My parents had two puppies, when we lived in Miami, with the unoriginal names of Li’l Girl and Li’l Boy. Li’l Girl made the move with us to Tennessee and was the dog that jumped out of the car when my mother, Joyce, was pulled over for speeding, as she crossed the Florida line, causing me, at the age of three, to cry until the policeman rescued her. I remember she later had a litter of puppies, which after seeing a Children’s Theatre production, I named each after one of the play’s characters. Ivy, is the only name that I now recall.
For most of my childhood, I had a black and white Toy Fox Terrier, that my dad named Paladin, after his favorite TV show, Have Gun – Will Travel. Paladin’s claim to fame would be singing while I practiced the piano. If inside, he would stand by the piano and howl. Or, if let out the back door, he would run around to the front of the house and stand under the window, to continue his serenade.
There were several years, after Paladin passed away, that I did not have a pet. And then one Christmas morning, I opened a small box with a note inside saying “Good for one Yorkie.” At that time, I was living above our Christmas store, and the adorable Yorkie-mix puppy, that I named Puddin’, would play in the shop. A freak accident occurred, while I was upstairs, that had my employee running to find me. It seems Puddin’, while playing, had jumped and hit her head on a metal shelf. I held her lifeless body in my lap as we rushed her to our vet, but it was too late. I was devastated.
My parents chose to immediately find another Yorkshire Terrier for me. This one was pure-bred, and received the moniker of Lady Puddington of York, aka, Puddin’ Two. This adorable little heartbreaker would sleep on the shop’s counter and often startle a customer, thinking she was a stuffed animal. Puddin’ began going home with my parents, over the weekends, where she could run free in their backyard. However, when my mother became ill, Puddin’ stayed with them full-time – and would ride, each day, into work with my dad. She would stay in his office, one block down from our Mistletoe Shop.
Often, when going to work at the same time daily, you’d find yourself in rush hour traffic next to the same people. So much so, that one day, when my dad stopped at a traffic light, the gentleman in the car next to him mouthed, “Where’s the dog?” My dad laughed and pointed to the back window, where Puddin’ had perched herself, out of site to the fellow rush hour driver.
Being a firm believer in Certs breath mints, my dad gave one to Puddin’. She fell in love with the mints and knowing that he always kept a package in the car’s ashtray, would point her nose and begin to whine, each time they got into the car. At home, the extra mints were kept in a drawer in the family room. One night, Puddin’ stood in front of the chest and began to beg. My dad, simply said “No” and did not move from his chair. A few minutes later, she tried again, and was met with the same response. After three unsuccessful attempts, it looked as if she was resigned to the fact, he was not getting up to give her a mint. However, she was not done. Puddin’ then went to the back door and cried to be let out. With that, my dad got up and headed toward the door – but this clever little dog had something else in mind. She immediately ran toward the drawer with the mints and started to beg. Her plan worked! She had succeeded in getting him out of the chair! Hardly able to contain his laughter, he crossed the room, opened the drawer, and gave her the much-deserved mint.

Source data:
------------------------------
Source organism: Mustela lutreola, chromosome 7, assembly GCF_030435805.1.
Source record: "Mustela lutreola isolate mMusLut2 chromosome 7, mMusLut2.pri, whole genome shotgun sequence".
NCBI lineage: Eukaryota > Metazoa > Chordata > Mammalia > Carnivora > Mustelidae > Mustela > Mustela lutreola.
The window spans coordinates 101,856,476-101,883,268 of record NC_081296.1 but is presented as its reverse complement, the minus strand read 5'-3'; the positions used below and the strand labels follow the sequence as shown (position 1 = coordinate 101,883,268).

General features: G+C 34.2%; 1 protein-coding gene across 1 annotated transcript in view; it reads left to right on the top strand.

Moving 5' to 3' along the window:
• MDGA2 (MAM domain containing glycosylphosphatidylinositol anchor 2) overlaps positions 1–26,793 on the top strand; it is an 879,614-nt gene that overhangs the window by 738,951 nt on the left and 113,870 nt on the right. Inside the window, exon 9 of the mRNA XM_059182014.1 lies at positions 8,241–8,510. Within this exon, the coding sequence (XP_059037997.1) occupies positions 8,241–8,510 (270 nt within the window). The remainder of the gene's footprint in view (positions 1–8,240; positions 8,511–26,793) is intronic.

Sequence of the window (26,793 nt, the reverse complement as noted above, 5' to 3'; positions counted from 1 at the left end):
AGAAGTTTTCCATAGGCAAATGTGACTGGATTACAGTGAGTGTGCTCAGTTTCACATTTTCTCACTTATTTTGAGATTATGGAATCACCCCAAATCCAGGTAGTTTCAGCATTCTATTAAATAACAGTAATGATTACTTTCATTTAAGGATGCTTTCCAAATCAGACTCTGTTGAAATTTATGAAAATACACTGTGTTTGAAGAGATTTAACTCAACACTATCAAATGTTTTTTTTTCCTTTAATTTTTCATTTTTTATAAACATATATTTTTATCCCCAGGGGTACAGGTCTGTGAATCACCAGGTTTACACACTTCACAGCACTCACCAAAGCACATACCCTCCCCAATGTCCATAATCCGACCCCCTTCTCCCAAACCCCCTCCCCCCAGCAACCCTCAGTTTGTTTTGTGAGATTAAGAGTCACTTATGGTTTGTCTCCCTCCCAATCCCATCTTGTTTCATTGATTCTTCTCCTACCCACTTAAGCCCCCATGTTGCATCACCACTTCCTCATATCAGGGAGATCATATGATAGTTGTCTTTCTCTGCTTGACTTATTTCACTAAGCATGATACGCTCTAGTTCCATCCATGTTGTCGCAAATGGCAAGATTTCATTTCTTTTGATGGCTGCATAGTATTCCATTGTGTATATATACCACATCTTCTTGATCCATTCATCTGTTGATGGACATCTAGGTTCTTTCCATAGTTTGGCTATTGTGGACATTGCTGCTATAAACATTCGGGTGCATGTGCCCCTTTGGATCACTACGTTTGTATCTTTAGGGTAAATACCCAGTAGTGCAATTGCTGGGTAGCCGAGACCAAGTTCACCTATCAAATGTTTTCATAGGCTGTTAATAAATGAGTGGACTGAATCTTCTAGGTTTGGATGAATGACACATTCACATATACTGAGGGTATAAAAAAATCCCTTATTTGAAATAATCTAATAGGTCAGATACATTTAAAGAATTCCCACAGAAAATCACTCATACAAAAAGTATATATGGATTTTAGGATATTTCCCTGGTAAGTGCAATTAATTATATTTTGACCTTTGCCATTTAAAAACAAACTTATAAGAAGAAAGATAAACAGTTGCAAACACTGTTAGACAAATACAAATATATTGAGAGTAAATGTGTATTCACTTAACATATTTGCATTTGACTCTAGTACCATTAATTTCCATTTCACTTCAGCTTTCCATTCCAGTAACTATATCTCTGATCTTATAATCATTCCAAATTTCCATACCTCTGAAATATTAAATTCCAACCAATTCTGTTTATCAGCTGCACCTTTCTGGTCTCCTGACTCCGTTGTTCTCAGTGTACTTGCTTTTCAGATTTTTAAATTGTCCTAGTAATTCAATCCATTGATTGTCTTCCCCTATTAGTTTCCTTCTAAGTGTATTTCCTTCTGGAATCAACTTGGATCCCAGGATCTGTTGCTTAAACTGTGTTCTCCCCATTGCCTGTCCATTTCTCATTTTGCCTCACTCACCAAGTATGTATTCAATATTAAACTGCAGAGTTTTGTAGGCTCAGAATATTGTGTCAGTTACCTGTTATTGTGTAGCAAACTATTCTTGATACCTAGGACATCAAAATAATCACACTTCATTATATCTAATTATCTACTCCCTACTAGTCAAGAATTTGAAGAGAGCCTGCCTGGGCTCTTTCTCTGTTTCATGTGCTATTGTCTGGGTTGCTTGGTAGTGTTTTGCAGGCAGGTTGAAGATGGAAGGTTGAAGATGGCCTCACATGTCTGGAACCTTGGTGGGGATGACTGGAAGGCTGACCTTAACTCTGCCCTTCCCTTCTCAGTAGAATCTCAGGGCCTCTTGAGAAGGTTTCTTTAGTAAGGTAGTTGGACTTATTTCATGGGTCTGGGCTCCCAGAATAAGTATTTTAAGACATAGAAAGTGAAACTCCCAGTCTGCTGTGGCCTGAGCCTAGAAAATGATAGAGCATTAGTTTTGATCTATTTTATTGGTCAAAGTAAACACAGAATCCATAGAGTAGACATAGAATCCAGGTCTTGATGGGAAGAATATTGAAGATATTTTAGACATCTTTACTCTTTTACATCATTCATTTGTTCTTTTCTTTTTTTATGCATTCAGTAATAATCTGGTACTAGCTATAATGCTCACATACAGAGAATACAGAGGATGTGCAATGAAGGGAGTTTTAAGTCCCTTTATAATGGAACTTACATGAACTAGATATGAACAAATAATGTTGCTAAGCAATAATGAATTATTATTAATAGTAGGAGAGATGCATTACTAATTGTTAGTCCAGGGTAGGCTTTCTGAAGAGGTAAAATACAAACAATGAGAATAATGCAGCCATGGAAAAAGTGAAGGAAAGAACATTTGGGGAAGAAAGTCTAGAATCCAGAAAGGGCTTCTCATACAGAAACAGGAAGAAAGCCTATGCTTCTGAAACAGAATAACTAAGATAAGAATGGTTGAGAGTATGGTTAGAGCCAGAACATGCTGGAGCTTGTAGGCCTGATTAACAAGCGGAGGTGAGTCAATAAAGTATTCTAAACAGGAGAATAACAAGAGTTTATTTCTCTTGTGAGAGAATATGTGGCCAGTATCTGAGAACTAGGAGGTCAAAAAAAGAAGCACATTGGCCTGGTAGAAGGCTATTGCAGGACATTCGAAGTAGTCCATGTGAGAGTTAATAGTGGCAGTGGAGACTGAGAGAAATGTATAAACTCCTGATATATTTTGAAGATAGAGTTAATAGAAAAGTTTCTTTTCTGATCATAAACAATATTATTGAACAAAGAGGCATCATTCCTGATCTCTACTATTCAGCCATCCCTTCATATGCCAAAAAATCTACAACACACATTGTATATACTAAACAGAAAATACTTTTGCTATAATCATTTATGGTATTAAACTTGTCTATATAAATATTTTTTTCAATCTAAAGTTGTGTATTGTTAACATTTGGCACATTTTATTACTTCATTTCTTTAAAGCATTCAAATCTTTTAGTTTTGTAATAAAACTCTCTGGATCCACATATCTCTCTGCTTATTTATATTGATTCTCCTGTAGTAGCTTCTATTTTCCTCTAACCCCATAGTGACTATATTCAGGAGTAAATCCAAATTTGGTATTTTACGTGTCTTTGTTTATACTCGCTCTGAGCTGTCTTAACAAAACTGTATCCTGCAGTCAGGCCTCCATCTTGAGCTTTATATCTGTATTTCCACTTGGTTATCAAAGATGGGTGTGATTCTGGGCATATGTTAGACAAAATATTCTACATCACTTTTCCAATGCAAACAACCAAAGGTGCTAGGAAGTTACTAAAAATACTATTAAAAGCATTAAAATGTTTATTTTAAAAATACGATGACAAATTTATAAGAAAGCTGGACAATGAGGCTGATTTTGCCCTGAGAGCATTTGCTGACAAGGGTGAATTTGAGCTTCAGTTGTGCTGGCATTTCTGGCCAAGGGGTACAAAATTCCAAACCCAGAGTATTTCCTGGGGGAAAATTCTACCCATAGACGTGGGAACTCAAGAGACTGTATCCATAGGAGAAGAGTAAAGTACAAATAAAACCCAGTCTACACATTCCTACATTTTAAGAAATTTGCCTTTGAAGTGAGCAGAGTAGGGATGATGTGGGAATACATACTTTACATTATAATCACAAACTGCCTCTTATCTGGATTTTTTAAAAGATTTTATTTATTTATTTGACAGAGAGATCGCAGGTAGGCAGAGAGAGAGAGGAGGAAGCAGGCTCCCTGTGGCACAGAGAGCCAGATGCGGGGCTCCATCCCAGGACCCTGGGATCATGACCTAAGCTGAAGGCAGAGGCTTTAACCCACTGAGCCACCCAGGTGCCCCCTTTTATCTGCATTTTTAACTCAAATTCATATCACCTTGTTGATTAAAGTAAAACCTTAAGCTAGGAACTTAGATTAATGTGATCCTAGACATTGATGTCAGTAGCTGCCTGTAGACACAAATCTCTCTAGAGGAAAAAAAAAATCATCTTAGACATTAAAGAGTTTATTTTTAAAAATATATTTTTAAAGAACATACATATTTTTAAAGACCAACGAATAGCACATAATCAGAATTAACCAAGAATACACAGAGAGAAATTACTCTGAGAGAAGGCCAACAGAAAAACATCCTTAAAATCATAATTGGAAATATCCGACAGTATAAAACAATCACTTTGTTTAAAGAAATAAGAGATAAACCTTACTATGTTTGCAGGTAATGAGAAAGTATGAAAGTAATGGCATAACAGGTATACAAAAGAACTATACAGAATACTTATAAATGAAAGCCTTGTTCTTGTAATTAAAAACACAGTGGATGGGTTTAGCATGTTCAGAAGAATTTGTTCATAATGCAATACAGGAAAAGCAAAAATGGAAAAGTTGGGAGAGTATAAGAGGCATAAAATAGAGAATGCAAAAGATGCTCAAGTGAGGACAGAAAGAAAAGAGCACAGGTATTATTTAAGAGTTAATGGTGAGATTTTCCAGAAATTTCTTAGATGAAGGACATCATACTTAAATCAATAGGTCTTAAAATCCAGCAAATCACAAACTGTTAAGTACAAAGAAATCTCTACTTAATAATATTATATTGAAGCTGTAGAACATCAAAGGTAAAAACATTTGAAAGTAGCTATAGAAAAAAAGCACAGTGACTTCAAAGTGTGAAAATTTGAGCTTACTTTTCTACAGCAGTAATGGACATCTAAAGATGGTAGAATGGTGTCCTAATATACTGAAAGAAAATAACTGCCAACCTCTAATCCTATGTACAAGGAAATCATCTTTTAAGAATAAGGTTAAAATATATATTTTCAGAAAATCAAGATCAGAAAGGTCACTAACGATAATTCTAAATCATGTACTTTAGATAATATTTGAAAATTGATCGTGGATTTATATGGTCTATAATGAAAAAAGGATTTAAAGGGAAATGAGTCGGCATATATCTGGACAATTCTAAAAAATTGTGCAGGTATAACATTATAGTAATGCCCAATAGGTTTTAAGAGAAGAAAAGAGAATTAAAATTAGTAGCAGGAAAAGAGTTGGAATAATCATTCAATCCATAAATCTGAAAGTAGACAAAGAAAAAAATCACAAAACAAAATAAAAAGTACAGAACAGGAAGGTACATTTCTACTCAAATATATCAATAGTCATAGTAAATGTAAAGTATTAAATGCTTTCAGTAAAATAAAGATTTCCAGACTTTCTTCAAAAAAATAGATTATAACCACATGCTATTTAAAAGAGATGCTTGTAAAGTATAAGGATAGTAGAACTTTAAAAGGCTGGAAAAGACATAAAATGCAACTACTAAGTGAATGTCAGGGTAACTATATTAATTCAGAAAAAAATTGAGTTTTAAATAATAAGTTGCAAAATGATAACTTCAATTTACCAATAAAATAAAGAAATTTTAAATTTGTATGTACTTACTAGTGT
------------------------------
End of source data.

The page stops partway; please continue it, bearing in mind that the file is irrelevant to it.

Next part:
Puddin’ lived a long life before reaching the point of rarely eating and loss of bladder control. Our vet said it was time to let her go, but it took us a couple of days to come to terms with that decision – and then one morning, my dad called. I rushed home and carried her in my arms, as he drove us to the veterinarian. I held my sweet baby as the vet gave her the shot that would end her pain. My dad tried his best to comfort me as I began crying but he was unable to hold back his own tears. Puddin’ had brought so much joy to our family as well as, been such a comfort during my mother’s final days. It felt like we lost our best friend – and one more connection to our beloved Joyce.
J. Ronald M. York, author of Kept in the Dark, is also an accomplished musician and founder of York & Friends Fine Art Gallery.
Liked this blog post? Join my VIP List!